Friday, February 10, 2012

The epic college odyssey, part I. Gaaa.

It would be hard to argue, I think, that one of life’s greatest pleasures is serendipity. The serendipitous discovery of, well,  pretty much anything. Food, music, people, authors, even words; it really doesn’t matter. Well that’s not true, I’ll try any kind of food. And lots of it. I’m just easy that way. I’m much pickier about my authors.

In any case, a bit of serendipity dropped on me today when I came across the word Decidophobia. I suppose you could make the case that as a word it’s a little bit obvious or literal minded, but I still think it’s perfectly descriptive in a lean, efficient way.  Mostly because I have the perfect use for it: Decidophobia – “a condition that may afflict parents with a teen looking at colleges.”

 Yes, we’re in the midst of the labyrinthine and baffling rite of passage that is looking at and sorting schools.

And I’ll be damned if these parental rites of passage aren’t getting harder each time.  The early ones are easy: Hand-wringing over whether or not he’s walking and talking on “schedule.” Potty training. Dealing with the first school bully. First trip to the ER for stitches. Braces. Learning to drive and watching the first broken heart.

Piffle, I say. All those rites of passage were mere child’s play (ha ha!) when compared to staring at a list generated by Naviance that includes 15 colleges. Which is a list that started with 160. Sure, we’ve already been in consultation with an awesome counselor and teacher which is why we’re pretty sure which schools have strong programs… but that was the easy part. We’re told that admissions departments DO care if your kid has requested information, visited with a rep and taken a tour, so how do we schedule visits to schools that are more distant than Kate Gosselin’s 1000-yard stare?

And then we need to schedule SAT prep, sitting for the SAT, and trips for NYSSMA since we’re looking at music programs. Which also means there will be an audition process for each school which is a whole separate thing.  Breathe slowly.

And none of this has even addressed what is, unfortunately, perhaps the biggest issue. Yeah, you know the one. Tuition + room + board = Gaaaaaaaaa.

As we continue to make progress though, my Lovely Bride remains the voice of reason on our team and keeps reminding me that we’ll figure it out one step at a time. Of course I think that a crippling case of decidophobia is still a real threat to be guarded against, but I’ll keep you posted. Gaaaa.

Tuesday, February 7, 2012

Ticker tape, the Giants and dad's shoulders.

The  sky was grey, it was crowded, and the weather was colder than  Kate Gosselin’s smile. And yet none of that mattered because Underdog was floating past me, up in the sky, larger than life. Perhaps most surprising though, he was also in Living Color, complete with bright red standard-issue superhero tights and a blue cape. Who knew? Mostly this was remarkable to me because  I had only seen him on our black and white Zenith TV, which also meant that it was not just Underdog, but Mr. Rogers, Big Bird and Easy Reader who were rendered in a surprisingly small number of grey, grainy hues.

That being said, it was exactly the sort of day that a six year old never forgets because it was not just my first Thanksgiving Day parade, but an adventure in the city with my dad.

My father is an interesting guy for a lot of reasons, but perhaps most important to me is that he’s a guy who straddled a transitional period in our culture when notions of what success, family and fatherhood meant were shifting. He was in some ways entirely traditional: each morning he left before everyone else was  up to catch a train to the city where he worked at a mysterious job in a mysterious skyscraper. He then came home around dinnertime and read a paper while listening to the news. (He did, however, wisely avoid the pipe and martini thing which thankfully remains in the dustbin of dad-history. There are some clich├ęs that no one can pull off, short of an Adolphe Menjou or Claude Raines.)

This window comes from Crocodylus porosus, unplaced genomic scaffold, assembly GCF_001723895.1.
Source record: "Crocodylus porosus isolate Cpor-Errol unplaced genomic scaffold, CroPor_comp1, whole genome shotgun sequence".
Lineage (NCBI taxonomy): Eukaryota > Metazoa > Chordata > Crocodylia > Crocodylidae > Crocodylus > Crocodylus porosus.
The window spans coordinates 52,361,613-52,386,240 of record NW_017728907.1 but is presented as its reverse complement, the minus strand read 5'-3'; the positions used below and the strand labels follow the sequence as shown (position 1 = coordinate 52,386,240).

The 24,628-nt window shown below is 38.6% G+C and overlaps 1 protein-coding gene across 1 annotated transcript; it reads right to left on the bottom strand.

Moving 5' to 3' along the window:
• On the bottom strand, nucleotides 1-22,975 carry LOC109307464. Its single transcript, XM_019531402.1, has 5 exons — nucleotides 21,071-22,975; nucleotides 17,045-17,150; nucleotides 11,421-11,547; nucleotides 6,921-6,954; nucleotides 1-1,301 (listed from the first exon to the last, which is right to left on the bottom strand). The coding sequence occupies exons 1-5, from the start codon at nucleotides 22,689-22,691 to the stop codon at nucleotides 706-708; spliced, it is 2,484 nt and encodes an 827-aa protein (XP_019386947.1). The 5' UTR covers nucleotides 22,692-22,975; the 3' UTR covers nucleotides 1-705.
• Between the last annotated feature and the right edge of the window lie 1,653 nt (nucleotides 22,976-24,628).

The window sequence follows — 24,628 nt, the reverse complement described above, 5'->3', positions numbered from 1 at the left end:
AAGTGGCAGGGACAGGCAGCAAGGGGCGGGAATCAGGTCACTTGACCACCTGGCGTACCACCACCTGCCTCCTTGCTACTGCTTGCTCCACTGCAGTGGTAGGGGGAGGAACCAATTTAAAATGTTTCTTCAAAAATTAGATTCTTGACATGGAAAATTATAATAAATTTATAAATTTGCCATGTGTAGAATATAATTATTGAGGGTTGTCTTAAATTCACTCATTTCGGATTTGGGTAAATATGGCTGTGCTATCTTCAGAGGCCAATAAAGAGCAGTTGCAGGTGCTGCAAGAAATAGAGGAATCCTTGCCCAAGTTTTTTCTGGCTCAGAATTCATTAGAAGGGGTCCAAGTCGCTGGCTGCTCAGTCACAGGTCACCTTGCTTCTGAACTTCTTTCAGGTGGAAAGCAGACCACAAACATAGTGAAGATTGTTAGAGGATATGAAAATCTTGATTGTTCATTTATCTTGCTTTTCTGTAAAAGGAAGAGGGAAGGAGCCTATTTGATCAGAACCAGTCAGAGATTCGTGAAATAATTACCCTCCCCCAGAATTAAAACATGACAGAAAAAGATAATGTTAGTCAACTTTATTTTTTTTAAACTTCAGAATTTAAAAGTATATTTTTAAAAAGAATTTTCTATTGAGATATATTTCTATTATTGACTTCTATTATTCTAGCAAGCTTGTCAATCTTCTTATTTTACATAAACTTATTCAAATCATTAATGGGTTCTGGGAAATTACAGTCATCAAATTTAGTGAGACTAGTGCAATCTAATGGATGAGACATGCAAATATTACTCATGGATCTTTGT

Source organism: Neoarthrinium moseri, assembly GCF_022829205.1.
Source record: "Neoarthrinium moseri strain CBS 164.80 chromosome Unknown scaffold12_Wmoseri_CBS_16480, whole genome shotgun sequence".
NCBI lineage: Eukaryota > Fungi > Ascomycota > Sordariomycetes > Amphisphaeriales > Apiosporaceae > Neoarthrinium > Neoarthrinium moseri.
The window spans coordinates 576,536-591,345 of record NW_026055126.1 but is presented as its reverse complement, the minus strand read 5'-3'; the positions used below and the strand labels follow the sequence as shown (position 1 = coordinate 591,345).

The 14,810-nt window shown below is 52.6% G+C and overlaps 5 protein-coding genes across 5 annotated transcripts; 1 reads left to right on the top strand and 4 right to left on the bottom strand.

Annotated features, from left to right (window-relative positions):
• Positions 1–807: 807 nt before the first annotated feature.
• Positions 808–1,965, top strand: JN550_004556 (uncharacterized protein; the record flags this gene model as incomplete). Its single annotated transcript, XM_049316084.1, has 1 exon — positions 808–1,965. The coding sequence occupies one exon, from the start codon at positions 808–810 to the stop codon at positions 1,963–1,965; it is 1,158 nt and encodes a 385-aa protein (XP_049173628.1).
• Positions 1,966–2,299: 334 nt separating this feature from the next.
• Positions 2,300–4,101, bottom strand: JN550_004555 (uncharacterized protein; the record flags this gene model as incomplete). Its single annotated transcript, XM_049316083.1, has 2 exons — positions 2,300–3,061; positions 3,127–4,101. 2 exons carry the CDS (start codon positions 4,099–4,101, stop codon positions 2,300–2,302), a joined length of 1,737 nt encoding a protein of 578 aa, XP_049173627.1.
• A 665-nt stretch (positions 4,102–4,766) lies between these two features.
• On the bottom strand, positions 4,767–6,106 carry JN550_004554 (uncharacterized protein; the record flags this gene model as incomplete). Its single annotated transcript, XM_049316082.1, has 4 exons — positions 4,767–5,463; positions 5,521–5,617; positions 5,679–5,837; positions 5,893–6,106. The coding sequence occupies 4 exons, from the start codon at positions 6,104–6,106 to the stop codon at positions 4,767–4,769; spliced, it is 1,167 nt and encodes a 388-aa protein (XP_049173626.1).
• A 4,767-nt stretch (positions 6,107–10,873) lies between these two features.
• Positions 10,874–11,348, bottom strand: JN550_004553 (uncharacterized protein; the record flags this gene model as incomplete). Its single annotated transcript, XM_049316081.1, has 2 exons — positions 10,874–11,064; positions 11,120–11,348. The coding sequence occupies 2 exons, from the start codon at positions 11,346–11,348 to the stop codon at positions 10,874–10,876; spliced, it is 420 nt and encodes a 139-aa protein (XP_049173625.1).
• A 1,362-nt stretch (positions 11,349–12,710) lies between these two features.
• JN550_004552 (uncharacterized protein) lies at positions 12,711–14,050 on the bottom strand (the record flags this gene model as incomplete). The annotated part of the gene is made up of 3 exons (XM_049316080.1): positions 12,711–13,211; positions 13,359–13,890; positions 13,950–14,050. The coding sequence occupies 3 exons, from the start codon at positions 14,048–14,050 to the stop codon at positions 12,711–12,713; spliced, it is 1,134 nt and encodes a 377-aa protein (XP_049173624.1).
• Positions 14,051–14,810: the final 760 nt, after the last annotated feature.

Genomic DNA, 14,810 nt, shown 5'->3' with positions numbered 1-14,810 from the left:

Traditional as he may have been, though, my dad made a conscious decision to (mostly) not work late, not bring work home and to not work on the weekends. He had made a calculation about what was important to him and then made it his business to be present in our lives even though it must have cost him professionally. Sure, we could probably have lived in a bigger house and had cooler cars, but I was luckier than that.

And so that’s why I’m assuming that even more memories are being made today at the Giant’s victory ticker tape parade. The streets are lined with families dressed in blue and there are little kids on shoulders watching bigger than life figures make their way down the canyon of heroes. But here’s the thing, even if you didn’t make it to New York today there are still plenty of opportunities to get outside with the kids and see the weird and wonderful things that only happen in a parade.

An obvious one is the St. Patrick’s to-do in either Pearl River or New York, but there are more parades than you would suppose. Try the Columbus Day parade, or the weird and creative Halloween parade in Nyack. And in case you didn’t know, there’s an annual Volunteer Firefighters parade to be watched.

Or, have you ever had the urge to see a 30 foot Dora the Explorer? Of course you haven’t, but your kids want to, so make sure to hit the easy-to-navigate Thanksgiving Day Parade in Stamford. It’s actually extra cool because it features a whole herd of full sized balloons.  And of course there’s the far more hilarious and entertaining Halloween parade in the Village, but, well, you know. Take the teens.

So anyway,  even though Eli Manning probably won’t be at any of those wearing red tights and blue cape, your kids won’t care. Just make sure they get a turn on your shoulders. Do it.